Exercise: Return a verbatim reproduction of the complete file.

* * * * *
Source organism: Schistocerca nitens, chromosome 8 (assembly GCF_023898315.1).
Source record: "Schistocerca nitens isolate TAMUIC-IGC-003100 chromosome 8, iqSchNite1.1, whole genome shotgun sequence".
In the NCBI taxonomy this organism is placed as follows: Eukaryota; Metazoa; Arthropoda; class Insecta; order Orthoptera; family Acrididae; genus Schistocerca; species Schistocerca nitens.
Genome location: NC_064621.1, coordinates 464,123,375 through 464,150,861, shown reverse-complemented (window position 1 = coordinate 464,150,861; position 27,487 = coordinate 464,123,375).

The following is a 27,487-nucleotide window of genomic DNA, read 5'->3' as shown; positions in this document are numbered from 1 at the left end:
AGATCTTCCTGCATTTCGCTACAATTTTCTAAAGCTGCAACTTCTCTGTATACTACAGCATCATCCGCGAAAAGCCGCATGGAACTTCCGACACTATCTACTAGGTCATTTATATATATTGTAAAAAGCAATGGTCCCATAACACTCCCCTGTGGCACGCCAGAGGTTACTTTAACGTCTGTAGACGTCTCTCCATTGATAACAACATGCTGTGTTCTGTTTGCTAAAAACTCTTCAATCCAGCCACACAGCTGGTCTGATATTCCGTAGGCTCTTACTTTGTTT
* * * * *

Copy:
Source organism: Schistocerca nitens, chromosome 8 (assembly GCF_023898315.1).
Source record: "Schistocerca nitens isolate TAMUIC-IGC-003100 chromosome 8, iqSchNite1.1, whole genome shotgun sequence".
In the NCBI taxonomy this organism is placed as follows: Eukaryota; Metazoa; Arthropoda; class Insecta; order Orthoptera; family Acrididae; genus Schistocerca; species Schistocerca nitens.
Genome location: NC_064621.1, coordinates 464,123,375 through 464,150,861, shown reverse-complemented (window position 1 = coordinate 464,150,861; position 27,487 = coordinate 464,123,375).

The following is a 27,487-nucleotide window of genomic DNA, read 5'->3' as shown; positions in this document are numbered from 1 at the left end:
AGATCTTCCTGCATTTCGCTACAATTTTCTAAAGCTGCAACTTCTCTGTATACTACAGCATCATCCGCGAAAAGCCGCATGGAACTTCCGACACTATCTACTAGGTCATTTATATATATTGTAAAAAGCAATGGTCCCATAACACTCCCCTGTGGCACGCCAGAGGTTACTTTAACGTCTGTAGACGTCTCTCCATTGATAACAACATGCTGTGTTCTGTTTGCTAAAAACTCTTCAATCCAGCCACACAGCTGGTCTGATATTCCGTAGGCTCTTACTTTGTTT